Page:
Although babies continue to receive many immunities from breastmilk for as long as they nurse, the greatest immunity occurs while a baby is exclusively breastfed. Breastmilk contains 50+ known immune factors, and probably many more that are still unknown. One study has shown that babies who were exclusively breastfed for 4+ months had 40% fewer ear infections than breastfed babies whose diets were supplemented with other foods. The probability of respiratory illness occurring at any time during childhood is significantly reduced if the child is fed exclusively breast milk for at least 15 weeks and no solid foods are introduced during this time. (Wilson, 1998) Many other studies have also linked the degree of exclusivity of breastfeeding to enhanced health benefits (see Immune factors in human milk and Risks of Artificial Feeding).

Delaying solids gives baby's digestive system time to mature.
If solids are started before a baby's system is ready to handle them, they are poorly digested and may cause unpleasant reactions (digestive upset, gas, constipation, etc.). Protein digestion is incomplete in infancy. Gastric acid and pepsin are secreted at birth and increase toward adult values over the following 3 to 4 months. The pancreatic enzyme amylase does not reach adequate levels for digestion of starches until around 6 months, and carbohydrate enzymes such as maltase, isomaltase, and sucrase do not reach adult levels until around 7 months. Young infants also have low levels of lipase and bile salts, so fat digestion does not reach adult levels until 6-9 months.

Delaying solids decreases the risk of food allergies.
It is well documented that prolonged exclusive breastfeeding results in a lower incidence of food allergies (see Allergy References and Risks of Artificial Feeding). From birth until somewhere between four and six months of age, babies possess what is often referred to as an "open gut." This means that the spaces between the cells of the small intestines will readily allow intact macromolecules, including whole proteins and pathogens, to pass directly into the bloodstream.This is great for your breastfed baby as it allows beneficial antibodies in breastmilk to pass more directly into baby's bloodstream, but it also means that large proteins from other foods (which may predispose baby to allergies) and disease-causing pathogens can pass right through, too. During baby's first 4-6 months, while the gut is still "open," antibodies (sIgA) from breastmilk coat baby's digestive tract and provide passive immunity, reducing the likelihood of illness and allergic reactions before gut closure occurs. Baby starts producing these antibodies on his own at around 6 months, and gut closure should have occurred by this time also. See How Breast Milk Protects Newborns and The Case for the Virgin Gut for more on this subject.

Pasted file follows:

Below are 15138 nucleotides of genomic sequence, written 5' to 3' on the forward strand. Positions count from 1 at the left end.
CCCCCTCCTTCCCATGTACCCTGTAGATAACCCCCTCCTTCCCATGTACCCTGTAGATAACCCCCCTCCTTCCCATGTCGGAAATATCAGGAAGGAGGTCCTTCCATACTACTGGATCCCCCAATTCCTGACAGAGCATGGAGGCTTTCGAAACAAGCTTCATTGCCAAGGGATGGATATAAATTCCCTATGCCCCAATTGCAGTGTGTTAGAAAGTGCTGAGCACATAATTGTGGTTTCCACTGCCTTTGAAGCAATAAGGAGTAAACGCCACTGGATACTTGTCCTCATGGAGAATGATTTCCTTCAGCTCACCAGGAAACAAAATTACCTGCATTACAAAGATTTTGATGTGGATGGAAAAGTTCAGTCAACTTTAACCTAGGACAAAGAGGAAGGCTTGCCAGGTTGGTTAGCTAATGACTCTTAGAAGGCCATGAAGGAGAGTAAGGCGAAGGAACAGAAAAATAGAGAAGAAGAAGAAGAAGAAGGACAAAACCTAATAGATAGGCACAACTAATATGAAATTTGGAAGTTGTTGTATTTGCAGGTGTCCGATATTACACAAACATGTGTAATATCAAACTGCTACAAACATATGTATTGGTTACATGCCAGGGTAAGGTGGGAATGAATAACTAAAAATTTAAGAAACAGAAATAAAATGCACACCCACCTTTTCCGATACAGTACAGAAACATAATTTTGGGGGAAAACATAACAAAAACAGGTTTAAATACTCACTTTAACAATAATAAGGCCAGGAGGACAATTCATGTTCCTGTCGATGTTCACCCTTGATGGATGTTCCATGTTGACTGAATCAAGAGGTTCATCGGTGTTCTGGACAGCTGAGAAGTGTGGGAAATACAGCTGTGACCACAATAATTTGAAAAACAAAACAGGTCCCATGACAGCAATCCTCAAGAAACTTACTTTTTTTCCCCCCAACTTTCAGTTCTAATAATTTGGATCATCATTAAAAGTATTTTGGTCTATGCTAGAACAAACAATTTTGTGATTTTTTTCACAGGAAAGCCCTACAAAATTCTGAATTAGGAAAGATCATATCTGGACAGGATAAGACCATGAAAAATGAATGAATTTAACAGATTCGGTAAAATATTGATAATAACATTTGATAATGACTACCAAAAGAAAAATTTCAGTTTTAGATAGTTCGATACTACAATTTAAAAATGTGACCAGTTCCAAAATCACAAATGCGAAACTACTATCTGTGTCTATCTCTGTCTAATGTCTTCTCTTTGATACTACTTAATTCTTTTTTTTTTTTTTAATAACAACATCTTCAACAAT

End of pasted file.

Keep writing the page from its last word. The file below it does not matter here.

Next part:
Delaying solids helps to protect baby from iron-deficiency anemia.
The introduction of iron supplements and iron-fortified foods, particularly during the first six months, reduces the efficiency of baby's iron absorption. Healthy, full-term infants who are breastfed exclusively for periods of 6-9 months have been shown to maintain normal hemoglobin values and normal iron stores. In one study (Pisacane, 1995), the researchers concluded that babies who were exclusively breastfed for 7 months (and were not give iron supplements or iron-fortified cereals) had significantly higher hemoglobin levels at one year than breastfed babies who received solid foods earlier than seven months. The researchers found no cases of anemia within the first year in babies breastfed exclusively for seven months and concluded that breastfeeding exclusively for seven months reduces the risk of anemia. See Is Iron-Supplementation Necessary? for more information.

Delaying solids helps to protect baby from future obesity.
The early introduction of solids is associated with increased body fat and weight in childhood. (for example, see Wilson 1998, von Kries 1999, Kalies 2005)

Delaying solids helps mom to maintain her milk supply.
Studies have shown that for a young baby solids replace milk in a baby's diet - they do not add to baby's total intake. The more solids that baby eats, the less milk he takes from mom, and less milk taken from mom means less milk production. Babies who eat lots of solids or who start solids early tend to wean prematurely.

Delaying solids helps to space babies.
Breastfeeding is most effective in preventing pregnancy when your baby is exclusively breastfed and all of his nutritional and sucking needs are satisfied at the breast.

Delaying solids makes starting solids easier.
Babies who start solids later can feed themselves and are not as likely to have allergic reactions to foods.